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Final GASB guidance on service concession arrangements: GASB Statement No. 60, which is scheduled to take effect no later than for the fiscal year that ends December 31, 2012, provides guidance on the appropriate accounting and financial reporting for public-private partnerships.

In November 2010, the Governmental Accounting Standards Board (GASB) issued final guidance on the appropriate accounting and financial reporting for service concession arrangements (SCAs), commonly known as public-private (or public-public) partnerships (P3s). This new guidance, in the form of GASB Statement No. 60, Accounting and Financial Reporting for Service Concession Arrangements, is scheduled to take effect no later than for the fiscal year that ends December 31, 2012.

BACKGROUND AND SCOPE

An SCA is an arrangement whereby a government (transferor) turns over the operation of one of its capital assets (most often infrastructure) to a third-party operator in exchange for some form of consideration. The operator is then compensated from related fees and charges. Examples of an SCA would include:

* An arrangement to build a facility that will belong to the government in return for the right to collect fees from third parties;

* An arrangement to provide significant consideration to the government in return for the right to collect fees from third parties in connection with an existing facility; and

* An arrangement to build a facility that will be conveyed to the government at the end of the contract in return for the right to collect fees from third parties.

The new guidance applies to government-wide and proprietary fund financial statements, but not to the financial statements of governmental funds.

TRANSFEROR REPORTING

GASB Statement No. 60 directs that the capital asset underlying an SCA be treated like any other capital asset. If the operator constructs a new facility for the transferor (or improves an existing facility), the new facility (or improvement) should be reported at fair value as of the date it is placed into operation. If consideration from the operator takes the form of an installment contract, the contract should be reported as an asset at its discounted present value.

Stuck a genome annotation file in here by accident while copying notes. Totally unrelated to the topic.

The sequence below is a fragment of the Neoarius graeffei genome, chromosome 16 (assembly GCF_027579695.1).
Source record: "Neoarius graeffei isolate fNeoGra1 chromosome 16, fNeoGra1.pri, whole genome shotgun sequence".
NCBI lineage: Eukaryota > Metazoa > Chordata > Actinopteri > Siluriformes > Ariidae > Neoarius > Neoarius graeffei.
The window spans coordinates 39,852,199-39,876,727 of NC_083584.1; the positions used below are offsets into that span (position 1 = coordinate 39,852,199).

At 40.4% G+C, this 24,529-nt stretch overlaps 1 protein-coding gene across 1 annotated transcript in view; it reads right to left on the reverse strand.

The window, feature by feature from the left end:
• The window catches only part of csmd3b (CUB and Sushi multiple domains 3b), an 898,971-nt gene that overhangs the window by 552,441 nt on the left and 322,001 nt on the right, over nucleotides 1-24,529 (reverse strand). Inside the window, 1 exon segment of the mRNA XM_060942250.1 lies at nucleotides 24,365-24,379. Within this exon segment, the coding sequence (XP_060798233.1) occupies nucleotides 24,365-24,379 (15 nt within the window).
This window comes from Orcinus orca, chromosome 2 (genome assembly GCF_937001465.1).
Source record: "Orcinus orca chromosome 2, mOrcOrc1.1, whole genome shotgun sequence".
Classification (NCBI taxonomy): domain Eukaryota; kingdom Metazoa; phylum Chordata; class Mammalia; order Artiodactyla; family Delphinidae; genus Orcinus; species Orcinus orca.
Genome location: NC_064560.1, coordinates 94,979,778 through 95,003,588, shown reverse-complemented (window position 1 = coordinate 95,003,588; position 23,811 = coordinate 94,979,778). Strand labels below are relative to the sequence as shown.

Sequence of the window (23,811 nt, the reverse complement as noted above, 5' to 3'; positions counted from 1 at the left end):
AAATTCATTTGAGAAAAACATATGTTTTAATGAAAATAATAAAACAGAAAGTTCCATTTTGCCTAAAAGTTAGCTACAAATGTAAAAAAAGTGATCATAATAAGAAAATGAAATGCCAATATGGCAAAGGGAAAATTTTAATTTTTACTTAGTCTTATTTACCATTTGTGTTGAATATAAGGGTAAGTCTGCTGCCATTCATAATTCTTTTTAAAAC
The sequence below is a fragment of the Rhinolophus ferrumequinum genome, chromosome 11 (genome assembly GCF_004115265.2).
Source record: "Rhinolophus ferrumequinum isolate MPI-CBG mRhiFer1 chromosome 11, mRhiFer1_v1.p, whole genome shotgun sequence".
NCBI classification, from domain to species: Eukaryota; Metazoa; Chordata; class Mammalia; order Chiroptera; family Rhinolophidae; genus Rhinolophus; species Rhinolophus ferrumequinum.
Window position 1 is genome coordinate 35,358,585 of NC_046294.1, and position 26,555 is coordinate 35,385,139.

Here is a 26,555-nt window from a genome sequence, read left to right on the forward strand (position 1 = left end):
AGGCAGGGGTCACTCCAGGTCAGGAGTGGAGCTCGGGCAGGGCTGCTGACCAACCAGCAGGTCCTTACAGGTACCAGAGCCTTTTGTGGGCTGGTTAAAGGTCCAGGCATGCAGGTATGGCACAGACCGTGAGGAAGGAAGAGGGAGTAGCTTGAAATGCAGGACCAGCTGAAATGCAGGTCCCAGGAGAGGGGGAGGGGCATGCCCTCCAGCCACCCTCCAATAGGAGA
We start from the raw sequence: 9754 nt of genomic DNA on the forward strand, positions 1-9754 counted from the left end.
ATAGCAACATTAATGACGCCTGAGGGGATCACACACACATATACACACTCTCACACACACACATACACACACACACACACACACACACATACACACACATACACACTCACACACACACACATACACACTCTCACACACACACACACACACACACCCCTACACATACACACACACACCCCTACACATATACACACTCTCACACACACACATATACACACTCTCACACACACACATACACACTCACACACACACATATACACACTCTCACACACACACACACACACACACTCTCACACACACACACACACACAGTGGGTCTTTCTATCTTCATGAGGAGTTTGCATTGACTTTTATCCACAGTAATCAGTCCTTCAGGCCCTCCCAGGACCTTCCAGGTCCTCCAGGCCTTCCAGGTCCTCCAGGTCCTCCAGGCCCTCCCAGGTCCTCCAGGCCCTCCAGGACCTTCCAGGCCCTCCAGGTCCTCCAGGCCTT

The transferor should report a liability for the present value of any significant obligation to sacrifice financial resources that meets either of the following criteria:

* The obligation relates directly to the facility (e.g., obligation to furnish insurance or to provide maintenance); or

* The obligation relates to a commitment by the transferor to maintain a minimum specific level of service in connection with the operation of the facility.

The difference between the consideration received and these liabilities (if any) should be reported as an inflow and recognized as revenue over the term of the agreement.

OPERATOR REPORTING

Sometimes a government is the operator in an SCA, rather than the transferor. If so, the consideration it provides to the transferor (e.g., cash payment, capital asset, improvements) should be treated as an intangible asset and amortized over the life of the agreement.

Sometimes an SCA allows the operator to keep only a portion of the fees and charges that it collects. In that case, the operator should report the total amount collected as revenue, and then report a separate expense for the amount conveyed to the transferor. Conversely, the transferor would report only its own share of the revenue.

DISCLOSURE

GASB Statement No. 60 sets the following disclosure requirements for governments that are party to an SCA:

* A general description of the arrangement (including management's objectives) and the status of the project during the construction period;

* Nature and amounts of related assets, liabilities, and deferred inflows; * Rights retained and rights granted; and

* Guarantees and commitments.

STEPHEN J. GAUTHIER is director of the GFOA's Technical Center in Chicago, Illinois.
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Title Annotation:THE ACCOUNTING ANGLE
Author:Gauthier, Stephen J.
Publication:Government Finance Review
Date:Jun 1, 2011
Words:568
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